Hybrid Journalists - Chinese Journalists in an era of reform: their values and challenges
Wenming Dai is the Editor of International News, Oriental Outlook, at the Xinhua News Agency, who was a Thomson Reuters fellow in the Hilary and Trinity terms, 2013. She writes about her research paper "Hybrid Journalists - Chinese Journalists in an era of reform: their values and challenges":
"For the rest of the world, the Chinese media have long been associated with a traditional image of being "mouthpieces" for the party or the state. For example, some observers think Chinese journalists are "robots": they get up, go to the office, do as they are told, go home... and get up again.
However, after more than 30 years of reform and opening up, the reality is far more complex.
The aim of the research paper is to go beyond the "mouthpiece" discourse, and venture into the hearts and minds of present-day Chinese journalists: their aspirations, dilemmas, struggles and balancing efforts, based on in-depth interviews with ten Chinese journalists across different platforms.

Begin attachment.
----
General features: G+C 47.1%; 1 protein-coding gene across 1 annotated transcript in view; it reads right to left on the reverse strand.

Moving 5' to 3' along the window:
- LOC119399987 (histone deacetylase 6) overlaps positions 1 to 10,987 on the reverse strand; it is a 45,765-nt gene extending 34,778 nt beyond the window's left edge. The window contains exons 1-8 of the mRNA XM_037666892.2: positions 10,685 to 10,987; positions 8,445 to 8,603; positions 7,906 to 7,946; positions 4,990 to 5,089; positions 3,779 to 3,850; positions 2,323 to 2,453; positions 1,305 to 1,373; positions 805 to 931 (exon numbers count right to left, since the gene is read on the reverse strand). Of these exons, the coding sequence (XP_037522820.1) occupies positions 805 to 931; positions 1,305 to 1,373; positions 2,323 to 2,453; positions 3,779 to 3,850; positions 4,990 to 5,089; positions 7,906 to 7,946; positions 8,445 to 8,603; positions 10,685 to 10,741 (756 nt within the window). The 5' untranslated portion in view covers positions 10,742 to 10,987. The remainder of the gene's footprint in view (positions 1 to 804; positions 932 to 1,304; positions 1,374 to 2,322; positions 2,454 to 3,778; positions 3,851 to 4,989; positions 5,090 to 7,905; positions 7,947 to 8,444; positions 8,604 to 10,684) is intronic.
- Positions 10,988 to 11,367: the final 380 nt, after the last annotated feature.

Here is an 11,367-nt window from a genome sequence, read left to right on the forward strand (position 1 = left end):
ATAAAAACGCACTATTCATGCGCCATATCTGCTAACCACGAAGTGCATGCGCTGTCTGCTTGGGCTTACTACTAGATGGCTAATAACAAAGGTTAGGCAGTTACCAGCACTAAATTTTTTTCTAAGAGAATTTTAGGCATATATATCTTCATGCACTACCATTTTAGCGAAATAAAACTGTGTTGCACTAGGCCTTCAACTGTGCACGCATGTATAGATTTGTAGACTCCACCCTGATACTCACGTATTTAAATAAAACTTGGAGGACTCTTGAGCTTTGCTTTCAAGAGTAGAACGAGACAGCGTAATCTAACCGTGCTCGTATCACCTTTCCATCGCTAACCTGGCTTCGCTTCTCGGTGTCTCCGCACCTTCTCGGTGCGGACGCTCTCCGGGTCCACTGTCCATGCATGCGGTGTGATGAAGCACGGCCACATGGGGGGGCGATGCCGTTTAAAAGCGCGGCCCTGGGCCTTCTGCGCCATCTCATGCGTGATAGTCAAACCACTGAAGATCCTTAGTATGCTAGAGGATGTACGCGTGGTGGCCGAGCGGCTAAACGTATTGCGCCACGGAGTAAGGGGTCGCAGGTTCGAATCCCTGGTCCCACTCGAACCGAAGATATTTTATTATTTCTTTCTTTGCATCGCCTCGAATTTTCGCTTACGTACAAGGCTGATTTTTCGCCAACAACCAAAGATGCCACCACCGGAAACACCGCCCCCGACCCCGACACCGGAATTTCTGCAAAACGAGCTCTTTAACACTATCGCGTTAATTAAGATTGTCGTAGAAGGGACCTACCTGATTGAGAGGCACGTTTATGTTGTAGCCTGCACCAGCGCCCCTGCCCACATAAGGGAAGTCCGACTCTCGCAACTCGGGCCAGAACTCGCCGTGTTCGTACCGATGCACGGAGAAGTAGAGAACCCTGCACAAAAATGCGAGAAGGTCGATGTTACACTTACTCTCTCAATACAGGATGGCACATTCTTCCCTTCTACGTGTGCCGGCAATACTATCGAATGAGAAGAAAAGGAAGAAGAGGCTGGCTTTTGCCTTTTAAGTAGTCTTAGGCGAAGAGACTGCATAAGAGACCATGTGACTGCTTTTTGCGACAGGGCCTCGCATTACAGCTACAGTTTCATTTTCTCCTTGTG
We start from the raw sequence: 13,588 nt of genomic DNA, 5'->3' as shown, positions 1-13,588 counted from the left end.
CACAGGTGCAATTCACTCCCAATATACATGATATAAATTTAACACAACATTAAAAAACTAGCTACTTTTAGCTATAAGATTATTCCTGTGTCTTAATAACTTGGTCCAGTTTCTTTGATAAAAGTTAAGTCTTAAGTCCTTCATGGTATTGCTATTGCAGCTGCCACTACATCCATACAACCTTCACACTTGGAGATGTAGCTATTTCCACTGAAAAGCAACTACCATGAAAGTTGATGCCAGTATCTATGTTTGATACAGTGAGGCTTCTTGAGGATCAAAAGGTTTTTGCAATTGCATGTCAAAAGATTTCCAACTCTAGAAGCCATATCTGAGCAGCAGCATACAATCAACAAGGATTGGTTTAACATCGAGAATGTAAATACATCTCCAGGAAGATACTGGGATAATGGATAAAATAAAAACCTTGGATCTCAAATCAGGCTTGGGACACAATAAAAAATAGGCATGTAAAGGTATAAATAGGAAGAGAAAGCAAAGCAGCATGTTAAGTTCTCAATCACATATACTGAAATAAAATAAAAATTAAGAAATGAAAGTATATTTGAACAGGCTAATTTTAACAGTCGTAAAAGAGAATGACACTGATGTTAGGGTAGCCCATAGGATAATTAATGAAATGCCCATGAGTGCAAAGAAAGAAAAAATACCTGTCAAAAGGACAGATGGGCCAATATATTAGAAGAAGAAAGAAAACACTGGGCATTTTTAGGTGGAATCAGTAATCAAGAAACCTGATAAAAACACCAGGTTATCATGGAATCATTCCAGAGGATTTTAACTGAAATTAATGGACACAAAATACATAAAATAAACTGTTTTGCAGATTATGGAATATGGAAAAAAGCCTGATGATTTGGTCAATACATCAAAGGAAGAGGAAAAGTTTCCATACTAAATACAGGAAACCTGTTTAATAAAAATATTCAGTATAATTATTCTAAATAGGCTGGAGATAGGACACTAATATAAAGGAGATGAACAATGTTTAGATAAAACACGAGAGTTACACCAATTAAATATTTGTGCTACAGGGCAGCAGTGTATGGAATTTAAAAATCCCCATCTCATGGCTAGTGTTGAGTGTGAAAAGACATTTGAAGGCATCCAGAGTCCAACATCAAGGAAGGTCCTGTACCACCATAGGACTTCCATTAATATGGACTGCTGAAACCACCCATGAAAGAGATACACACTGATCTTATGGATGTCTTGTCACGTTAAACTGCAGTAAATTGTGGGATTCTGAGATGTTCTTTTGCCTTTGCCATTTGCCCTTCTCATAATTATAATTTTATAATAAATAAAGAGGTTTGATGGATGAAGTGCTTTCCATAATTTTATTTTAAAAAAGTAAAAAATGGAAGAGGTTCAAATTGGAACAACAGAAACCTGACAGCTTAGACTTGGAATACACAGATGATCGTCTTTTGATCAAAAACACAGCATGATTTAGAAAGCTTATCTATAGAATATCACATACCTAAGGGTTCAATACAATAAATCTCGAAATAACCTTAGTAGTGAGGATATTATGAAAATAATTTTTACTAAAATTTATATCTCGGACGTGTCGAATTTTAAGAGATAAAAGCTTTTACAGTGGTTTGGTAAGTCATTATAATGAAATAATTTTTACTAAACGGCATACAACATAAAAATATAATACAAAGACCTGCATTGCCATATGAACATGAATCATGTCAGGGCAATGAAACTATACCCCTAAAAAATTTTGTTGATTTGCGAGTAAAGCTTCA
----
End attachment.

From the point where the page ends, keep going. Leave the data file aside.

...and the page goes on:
What the research finds is that reform era Chinese journalists are definitely much more than "robots": they’re frank, funny, critical with a touch of cynicism, and pretty much like their counterparts in any country. And in terms of values, they’re probably more "hybrid" than previous generations (and maybe their international counterparts as well), as they are caught in the unique double pressure of media control on the one hand and market competition on the other.
They’re a group of "hybrid journalists", constantly in a battle of navigating space, testing parameters, weighing interests and wavering over values in subtle and impressive ways.
Their "hybrid" nature is further broken down into three aspects: their unique professional values, values of patriotism and how the boom in social media is reshaping their journalistic values.
The research also tapped into some controversial ethical issues long associated with Chinese journalists. For example, do Chinese journalists still take "red envelopes", which is cash handed out by relevant interest parties in exchange for favourable coverage? And do they think it's their responsibility to defend national interests?"